We can blame BT Group for the UK being so average, but the Digital Britain report of 2009 was the kickstarter document that lead to the focus since 2012 of getting reasonable superfast speeds to as many places as possible. Decisions by BT to focus on VDSL2 in its commercial roll-outs and shrink its FTTP ambitions have only been reversed in the last year, when unsurprisingly less resources are needed to meet contractual obligations for the local authority BDUK contracts. The other big factor was the rise of TalkTalk in 2006 and the LLU market place which seems to have meant investors are only in the last year or two looking to gamble on the next step which is full fibre - if LLU had not happened broadband in the UK would be more expensive but we would likely have seen more infrastructure competition.

Excuse the lack of pretty graphs, could easily have added half a dozen but all the important stuff is on our stats site and with its breakdowns of the trends over time for local authorities looking there will show information much more relevant to the individual.

The key takeaways are:

  • Encouraging take-up of better broadband services is important
  • Ofcom average speeds may not always agree numerically with our speed test figures, but the trends are remarkably similar, thus showing that things really are changing even if for some several hundred thousands of premises it seems like nothing has changed for a decade.
  • We are entering an uncharted era with some parts of the UK having extensive full fibre availability (extensive defined as 75% and higher) or reaching that very soon.
  • Full fibre operators if you want people to feel the real impact you need to be providing top notch wireless capabilities.


There seems to be a stray 'ofcom' in para 4.
Para 5: 'substationally' - also the entire para seems to be one sentence and have no commas.
Sorry to pick nits...

  • Diggory
  • about 1 year ago

"even if for some several hundred thousands of premises it seems like nothing has changed for a decade."
Nothing has changed for a decade, only instead of being half average speed, we're now a twentieth of average speed.

  • brianhe
  • about 1 year ago

Don't mind my proof readers pointing out that :-) We are all in it together.

  • andrew
  • thinkbroadband staff
  • about 1 year ago

"even if for some several hundred thousands of premises it seems like nothing has changed for a decade."

Indeed, there is nothing whatsoever about the qualification, "seems" ; for hundreds of thousands of properties, this is a hard reality, not a subjective statement. Until legislation is used to drive a fair and equitable distribution of broadband provision, the gap that brianhe mentions above will just increase.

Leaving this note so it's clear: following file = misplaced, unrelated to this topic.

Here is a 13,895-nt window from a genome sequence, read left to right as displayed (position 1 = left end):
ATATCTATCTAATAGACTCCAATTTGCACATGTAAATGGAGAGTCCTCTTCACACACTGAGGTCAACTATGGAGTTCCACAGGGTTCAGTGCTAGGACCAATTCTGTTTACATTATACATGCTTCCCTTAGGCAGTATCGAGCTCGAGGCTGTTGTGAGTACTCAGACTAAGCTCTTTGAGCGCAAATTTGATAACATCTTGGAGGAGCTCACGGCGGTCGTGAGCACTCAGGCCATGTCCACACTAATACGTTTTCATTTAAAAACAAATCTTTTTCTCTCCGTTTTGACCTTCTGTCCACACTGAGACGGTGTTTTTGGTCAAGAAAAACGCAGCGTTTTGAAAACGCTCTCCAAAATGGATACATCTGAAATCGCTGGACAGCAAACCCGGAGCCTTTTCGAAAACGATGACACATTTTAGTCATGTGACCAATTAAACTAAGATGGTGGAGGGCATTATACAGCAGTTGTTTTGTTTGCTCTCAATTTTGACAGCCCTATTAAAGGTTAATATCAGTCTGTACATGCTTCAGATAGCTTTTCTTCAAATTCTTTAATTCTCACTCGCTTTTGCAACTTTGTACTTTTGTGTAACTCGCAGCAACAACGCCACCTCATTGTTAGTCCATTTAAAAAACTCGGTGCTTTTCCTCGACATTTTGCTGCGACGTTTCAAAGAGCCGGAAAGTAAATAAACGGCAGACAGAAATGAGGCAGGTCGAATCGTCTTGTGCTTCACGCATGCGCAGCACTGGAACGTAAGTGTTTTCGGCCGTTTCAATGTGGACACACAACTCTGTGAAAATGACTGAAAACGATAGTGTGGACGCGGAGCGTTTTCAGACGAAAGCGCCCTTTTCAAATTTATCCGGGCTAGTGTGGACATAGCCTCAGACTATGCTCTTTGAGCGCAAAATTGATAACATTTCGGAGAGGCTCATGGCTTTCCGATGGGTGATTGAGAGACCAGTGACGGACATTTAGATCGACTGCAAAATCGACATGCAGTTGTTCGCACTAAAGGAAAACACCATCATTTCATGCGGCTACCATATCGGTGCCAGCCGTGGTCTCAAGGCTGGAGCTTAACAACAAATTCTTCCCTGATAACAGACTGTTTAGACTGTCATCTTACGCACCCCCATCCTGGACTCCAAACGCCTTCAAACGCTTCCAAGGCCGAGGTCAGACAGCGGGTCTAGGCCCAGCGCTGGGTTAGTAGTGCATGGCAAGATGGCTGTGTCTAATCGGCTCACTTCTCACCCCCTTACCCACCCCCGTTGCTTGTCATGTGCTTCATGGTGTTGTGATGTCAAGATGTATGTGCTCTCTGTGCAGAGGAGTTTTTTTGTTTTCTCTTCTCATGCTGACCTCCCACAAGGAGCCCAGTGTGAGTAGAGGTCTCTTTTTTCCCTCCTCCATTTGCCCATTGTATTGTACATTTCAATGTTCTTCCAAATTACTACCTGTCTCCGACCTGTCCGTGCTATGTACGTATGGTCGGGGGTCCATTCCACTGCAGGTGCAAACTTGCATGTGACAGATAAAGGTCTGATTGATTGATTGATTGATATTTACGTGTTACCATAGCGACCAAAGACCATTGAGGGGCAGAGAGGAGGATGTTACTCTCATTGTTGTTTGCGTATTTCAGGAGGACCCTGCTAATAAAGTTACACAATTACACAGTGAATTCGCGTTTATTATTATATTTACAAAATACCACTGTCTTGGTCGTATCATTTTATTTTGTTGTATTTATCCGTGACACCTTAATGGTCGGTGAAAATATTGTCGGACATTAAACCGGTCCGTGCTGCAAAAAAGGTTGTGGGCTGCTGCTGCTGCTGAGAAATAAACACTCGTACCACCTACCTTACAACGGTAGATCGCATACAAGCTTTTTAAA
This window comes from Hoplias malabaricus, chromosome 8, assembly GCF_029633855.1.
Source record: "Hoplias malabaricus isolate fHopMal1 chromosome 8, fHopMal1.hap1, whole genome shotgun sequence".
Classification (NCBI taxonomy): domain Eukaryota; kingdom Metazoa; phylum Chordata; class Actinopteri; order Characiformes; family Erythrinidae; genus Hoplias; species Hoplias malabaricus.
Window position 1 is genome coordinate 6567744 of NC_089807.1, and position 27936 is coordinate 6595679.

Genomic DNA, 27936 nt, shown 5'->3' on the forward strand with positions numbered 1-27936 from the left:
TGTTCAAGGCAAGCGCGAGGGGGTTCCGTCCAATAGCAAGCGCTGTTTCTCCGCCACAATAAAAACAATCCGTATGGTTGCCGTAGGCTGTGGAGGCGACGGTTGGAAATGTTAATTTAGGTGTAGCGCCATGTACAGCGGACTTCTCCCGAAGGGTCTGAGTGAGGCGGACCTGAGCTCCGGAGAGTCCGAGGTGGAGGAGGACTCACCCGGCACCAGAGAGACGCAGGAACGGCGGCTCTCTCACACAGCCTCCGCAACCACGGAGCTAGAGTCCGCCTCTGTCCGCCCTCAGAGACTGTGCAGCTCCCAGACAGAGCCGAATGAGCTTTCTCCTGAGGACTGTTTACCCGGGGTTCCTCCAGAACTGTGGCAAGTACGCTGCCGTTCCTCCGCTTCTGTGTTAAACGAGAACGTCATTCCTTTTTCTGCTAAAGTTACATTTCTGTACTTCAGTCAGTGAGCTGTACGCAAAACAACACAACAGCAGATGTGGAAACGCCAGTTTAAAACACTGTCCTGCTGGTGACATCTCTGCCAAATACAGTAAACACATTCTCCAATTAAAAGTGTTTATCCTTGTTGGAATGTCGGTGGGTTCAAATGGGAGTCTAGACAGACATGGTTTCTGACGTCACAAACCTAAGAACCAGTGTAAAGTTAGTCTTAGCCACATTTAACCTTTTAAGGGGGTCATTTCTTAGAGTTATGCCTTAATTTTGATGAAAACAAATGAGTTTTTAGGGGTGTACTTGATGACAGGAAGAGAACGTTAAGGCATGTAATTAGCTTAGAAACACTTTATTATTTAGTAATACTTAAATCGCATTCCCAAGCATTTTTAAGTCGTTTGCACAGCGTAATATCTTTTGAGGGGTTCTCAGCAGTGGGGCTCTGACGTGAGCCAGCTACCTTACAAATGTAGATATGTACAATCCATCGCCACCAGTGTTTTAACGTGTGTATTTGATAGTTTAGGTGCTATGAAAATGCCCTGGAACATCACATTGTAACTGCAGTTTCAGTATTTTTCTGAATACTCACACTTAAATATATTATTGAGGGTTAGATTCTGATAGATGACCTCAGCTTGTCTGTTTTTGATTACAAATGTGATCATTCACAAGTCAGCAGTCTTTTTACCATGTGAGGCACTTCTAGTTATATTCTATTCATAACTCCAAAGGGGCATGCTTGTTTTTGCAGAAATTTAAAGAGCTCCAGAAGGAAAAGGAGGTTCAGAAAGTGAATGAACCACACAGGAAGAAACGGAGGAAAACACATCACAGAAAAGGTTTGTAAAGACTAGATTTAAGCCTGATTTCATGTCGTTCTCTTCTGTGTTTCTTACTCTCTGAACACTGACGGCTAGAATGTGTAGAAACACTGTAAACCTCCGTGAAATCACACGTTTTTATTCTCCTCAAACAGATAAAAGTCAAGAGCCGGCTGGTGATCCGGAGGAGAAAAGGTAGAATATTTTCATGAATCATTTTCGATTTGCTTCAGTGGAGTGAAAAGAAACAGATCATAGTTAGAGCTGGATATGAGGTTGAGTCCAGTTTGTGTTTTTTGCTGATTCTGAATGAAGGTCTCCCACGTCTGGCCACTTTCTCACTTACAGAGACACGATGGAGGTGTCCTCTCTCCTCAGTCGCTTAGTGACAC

How about a service charge that is proportional, across the UK, to the actual speed seen on each premise?

  • p6resthome
  • about 1 year ago

@p6resthome "How about a service charge that is proportional, across the UK, to the actual speed seen on each premise?" or how about a charge that reflects the cost of installing, providing and maintaining that service? I suspect that the cost of installing and providing a "fast" urban service is in many cases considerably less than that of a slow rural service.

  • MCM999
  • about 1 year ago

I used the word seems, because in absolute terms the upgrades from ADSL to ADSL2+ will have uplifted upload speeds for almost all and download speeds for many but not into the superfast era. Not much but enough to mean some things have changed.

There is also a growing number of alt net particularly fixed wireless that say they can serve many of these of these underserved areas

  • andrew
  • thinkbroadband staff
  • about 1 year ago

It might be worth some comment on the VDSL degredation effect with more take up. I'm only one example, but with no changes I've gone from an approx 60mbps sync to a 40mbps sync in 2 years.

Seemingly as neighbours have taken up promotions from Satellite and moved from Cable or even upgraded from ADSL to VDSL - and increased crosstalk.

  • jchamier
  • about 1 year ago

While some individuals are seeing crosstalk effects those with vectoring should not be.

The reason why not commenting is that the overall data does not say VDSL2 is slowing down en-masse

ECI and Huawei areas are holding steady speed wise, with a trend upwards - likely driven by vectoring, G.INP and lower target margin effects.

Our projects of speeds for VDSL2 have always taken a pretty pessimistic view of cross talk too

  • andrew
  • thinkbroadband staff
  • about 1 year ago